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Another semaglutide side effect: Stomach paralysis?


FDA said it has received reports of some patients taking semaglutide — a drug used to treat diabetes and weight loss — experiencing severe gastroparesis, or "stomach paralysis," in which digestion of food slows significantly, potentially causing severe vomiting and nausea, Brenda Goodman reports for CNN.

FDA receives reports of stomach paralysis

Semaglutide is a drug that mimics a hormone called glucagon-like peptide-1 (GLP-1) to target areas of the brain that regulate appetite and food intake. Semaglutide, which is manufactured by Novo Nordisk, is sold under the brand name Ozempic for diabetes and Wegovy for obesity.

Some common side effects of semaglutide include nausea, stomach pain, constipation, diarrhea, and vomiting. However, other side effects, including some that have resulted in hospitalizations, have also been reported.

According to FDA, the agency "has received reports of gastroparesis with semaglutide and liraglutide, some of which documented the adverse event as not recovered after discontinuation of the respective product at the time of the report."

The reports have been submitted through FDA's publicly accessible adverse events tracking system, and the agency said it has been unable to determine whether the medications caused the gastroparesis or if the condition was caused by a separate issue.

"Gastroparesis can be a complication of diabetes that is related to long-standing or poorly controlled disease, further complicating the ability to determine what role the drugs played in the reported events," FDA said.

Gastroparesis has a number of causes, Goodman reports, including diabetes. However, in more than half of gastroparesis cases, doctors have been unable to find a cause.

Patients taking semaglutide and experiencing gastroparesis "may just be really unlucky," said Michael Camilleri, a gastroenterologist at the Mayo Clinic.

Camilleri received an NIH grant to study how liraglutide, one of the first GLP-1 agonist drugs, affected stomach function.

To do this, Camilleri recruited 40 obese adults and randomly assigned them to either take increasing doses of liraglutide or a placebo. After five weeks, Camilleri then had the participants eat a meal with a radioactive tracer so he could determine how long food stayed in their stomachs.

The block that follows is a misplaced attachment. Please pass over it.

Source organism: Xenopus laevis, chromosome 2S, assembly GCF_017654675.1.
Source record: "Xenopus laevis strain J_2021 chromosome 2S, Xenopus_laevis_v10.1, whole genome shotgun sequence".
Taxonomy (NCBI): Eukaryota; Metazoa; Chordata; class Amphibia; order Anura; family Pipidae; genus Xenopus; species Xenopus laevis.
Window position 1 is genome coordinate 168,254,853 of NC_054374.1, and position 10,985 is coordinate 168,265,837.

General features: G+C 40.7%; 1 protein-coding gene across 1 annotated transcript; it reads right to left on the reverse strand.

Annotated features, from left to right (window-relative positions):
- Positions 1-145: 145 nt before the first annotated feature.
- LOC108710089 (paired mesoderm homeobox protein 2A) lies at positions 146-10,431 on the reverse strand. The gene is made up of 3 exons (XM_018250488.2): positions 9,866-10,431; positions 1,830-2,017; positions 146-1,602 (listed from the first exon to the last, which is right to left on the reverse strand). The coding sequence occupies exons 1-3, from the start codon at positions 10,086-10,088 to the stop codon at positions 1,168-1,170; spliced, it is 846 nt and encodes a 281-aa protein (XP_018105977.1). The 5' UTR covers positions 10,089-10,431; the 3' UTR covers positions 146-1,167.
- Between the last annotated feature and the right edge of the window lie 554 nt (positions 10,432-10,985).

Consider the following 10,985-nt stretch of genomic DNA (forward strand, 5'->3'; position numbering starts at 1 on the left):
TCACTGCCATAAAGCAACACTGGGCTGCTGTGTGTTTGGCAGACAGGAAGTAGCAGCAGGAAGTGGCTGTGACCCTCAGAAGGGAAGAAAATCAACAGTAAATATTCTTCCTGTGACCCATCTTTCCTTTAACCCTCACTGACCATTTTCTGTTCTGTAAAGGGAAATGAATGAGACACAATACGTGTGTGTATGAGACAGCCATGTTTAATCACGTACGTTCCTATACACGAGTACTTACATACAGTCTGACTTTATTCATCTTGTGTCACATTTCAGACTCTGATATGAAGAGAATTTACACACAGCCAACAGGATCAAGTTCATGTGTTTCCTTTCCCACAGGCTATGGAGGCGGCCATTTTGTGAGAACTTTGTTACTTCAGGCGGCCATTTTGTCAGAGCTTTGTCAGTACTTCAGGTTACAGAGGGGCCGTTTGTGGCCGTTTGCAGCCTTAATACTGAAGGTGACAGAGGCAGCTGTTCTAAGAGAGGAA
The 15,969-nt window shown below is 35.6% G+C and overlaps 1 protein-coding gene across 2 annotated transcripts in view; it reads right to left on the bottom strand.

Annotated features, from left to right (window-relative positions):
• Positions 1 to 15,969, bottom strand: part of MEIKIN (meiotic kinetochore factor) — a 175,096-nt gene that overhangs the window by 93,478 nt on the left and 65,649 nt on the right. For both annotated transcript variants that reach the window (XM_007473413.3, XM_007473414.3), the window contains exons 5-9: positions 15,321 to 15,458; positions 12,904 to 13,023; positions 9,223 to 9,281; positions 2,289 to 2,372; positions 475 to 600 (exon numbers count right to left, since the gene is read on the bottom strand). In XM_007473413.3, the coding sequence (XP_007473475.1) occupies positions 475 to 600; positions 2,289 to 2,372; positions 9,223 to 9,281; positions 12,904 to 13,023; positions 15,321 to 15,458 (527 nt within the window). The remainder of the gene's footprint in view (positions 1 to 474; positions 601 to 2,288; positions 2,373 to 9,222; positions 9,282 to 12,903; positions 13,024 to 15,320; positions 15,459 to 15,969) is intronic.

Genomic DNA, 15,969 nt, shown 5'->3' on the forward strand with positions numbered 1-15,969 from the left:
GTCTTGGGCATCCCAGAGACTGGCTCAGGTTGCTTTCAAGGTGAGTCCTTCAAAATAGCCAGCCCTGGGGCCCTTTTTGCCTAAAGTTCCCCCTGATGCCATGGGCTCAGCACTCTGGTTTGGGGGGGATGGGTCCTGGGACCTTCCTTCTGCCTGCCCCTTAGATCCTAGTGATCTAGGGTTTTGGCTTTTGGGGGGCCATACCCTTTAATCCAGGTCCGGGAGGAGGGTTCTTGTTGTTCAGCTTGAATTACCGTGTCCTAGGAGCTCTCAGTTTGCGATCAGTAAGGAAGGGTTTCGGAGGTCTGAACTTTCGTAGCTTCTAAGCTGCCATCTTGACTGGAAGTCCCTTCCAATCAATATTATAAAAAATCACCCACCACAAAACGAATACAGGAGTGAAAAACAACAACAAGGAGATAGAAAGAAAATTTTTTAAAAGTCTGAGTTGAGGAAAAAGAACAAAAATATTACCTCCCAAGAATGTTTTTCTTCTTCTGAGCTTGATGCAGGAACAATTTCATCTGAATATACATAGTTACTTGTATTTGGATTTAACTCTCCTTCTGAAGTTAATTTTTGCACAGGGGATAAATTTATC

Camilleri found that people taking the liraglutide saw dramatically slowed digestion. On average, it took 70 minutes for half the food in those participants to leave their stomach compared to four minutes in the placebo group, and in some participants taking liraglutide, it took as long as 151 minutes for half the food to leave their stomach.

According to Camilleri, those taking liraglutide lost weight, and the larger the delay in food leaving the stomach, the more weight people lost. He also found that, after 16 weeks, people who took liraglutide saw their stomachs clear half the food they ate in about 30 minutes compared to seven minutes in the placebo group, and symptoms of nausea and vomiting eased as well.

"Unfortunately, there have not been these types of robust studies, and so the whole idea that this class of medications actually delays gastric emptying is not as well recognized," Camilleri said. "It is conceivable that some patients may have borderline slow gastric emptying and starting one of the GLP-1 agonists may precipitate a full-blown gastroparesis."

Linda Nguyen, who specializes in the treatment of gastroparesis at Stanford University, said that "gastroparesis or delayed gastric emptying from the GLP-1 agonists definitely does happen," but the fact that some patients aren't getting better after they stop taking the medication is odd.

"In my experience, when you stop the GLP-1 agonist, the gastric emptying improves, and it gets better," Nguyen said.

When asked whether doctors and patients should be warned about the risk of gastroparesis in patients with slow digestion, FDA noted the benefits of semaglutide may still outweigh the risks.